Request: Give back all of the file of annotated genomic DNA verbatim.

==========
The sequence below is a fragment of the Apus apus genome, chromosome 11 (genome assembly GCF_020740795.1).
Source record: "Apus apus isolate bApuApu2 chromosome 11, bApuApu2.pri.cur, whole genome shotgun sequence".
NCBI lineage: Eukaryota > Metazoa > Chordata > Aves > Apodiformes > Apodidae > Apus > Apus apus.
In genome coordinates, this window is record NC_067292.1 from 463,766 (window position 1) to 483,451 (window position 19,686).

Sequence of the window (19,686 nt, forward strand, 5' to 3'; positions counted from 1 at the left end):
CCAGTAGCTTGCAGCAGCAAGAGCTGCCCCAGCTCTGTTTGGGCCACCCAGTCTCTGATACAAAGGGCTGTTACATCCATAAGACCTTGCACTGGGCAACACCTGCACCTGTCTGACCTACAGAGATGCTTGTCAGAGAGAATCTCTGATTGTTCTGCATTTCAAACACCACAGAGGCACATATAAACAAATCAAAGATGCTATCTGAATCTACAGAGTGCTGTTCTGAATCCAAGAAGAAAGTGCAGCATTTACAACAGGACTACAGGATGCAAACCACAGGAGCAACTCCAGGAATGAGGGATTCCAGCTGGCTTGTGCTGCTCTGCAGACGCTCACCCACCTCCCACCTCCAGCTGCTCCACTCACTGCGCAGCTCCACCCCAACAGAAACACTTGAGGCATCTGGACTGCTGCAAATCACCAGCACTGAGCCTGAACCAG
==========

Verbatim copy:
The sequence below is a fragment of the Apus apus genome, chromosome 11 (genome assembly GCF_020740795.1).
Source record: "Apus apus isolate bApuApu2 chromosome 11, bApuApu2.pri.cur, whole genome shotgun sequence".
NCBI lineage: Eukaryota > Metazoa > Chordata > Aves > Apodiformes > Apodidae > Apus > Apus apus.
In genome coordinates, this window is record NC_067292.1 from 463,766 (window position 1) to 483,451 (window position 19,686).

Sequence of the window (19,686 nt, forward strand, 5' to 3'; positions counted from 1 at the left end):
CCAGTAGCTTGCAGCAGCAAGAGCTGCCCCAGCTCTGTTTGGGCCACCCAGTCTCTGATACAAAGGGCTGTTACATCCATAAGACCTTGCACTGGGCAACACCTGCACCTGTCTGACCTACAGAGATGCTTGTCAGAGAGAATCTCTGATTGTTCTGCATTTCAAACACCACAGAGGCACATATAAACAAATCAAAGATGCTATCTGAATCTACAGAGTGCTGTTCTGAATCCAAGAAGAAAGTGCAGCATTTACAACAGGACTACAGGATGCAAACCACAGGAGCAACTCCAGGAATGAGGGATTCCAGCTGGCTTGTGCTGCTCTGCAGACGCTCACCCACCTCCCACCTCCAGCTGCTCCACTCACTGCGCAGCTCCACCCCAACAGAAACACTTGAGGCATCTGGACTGCTGCAAATCACCAGCACTGAGCCTGAACCAG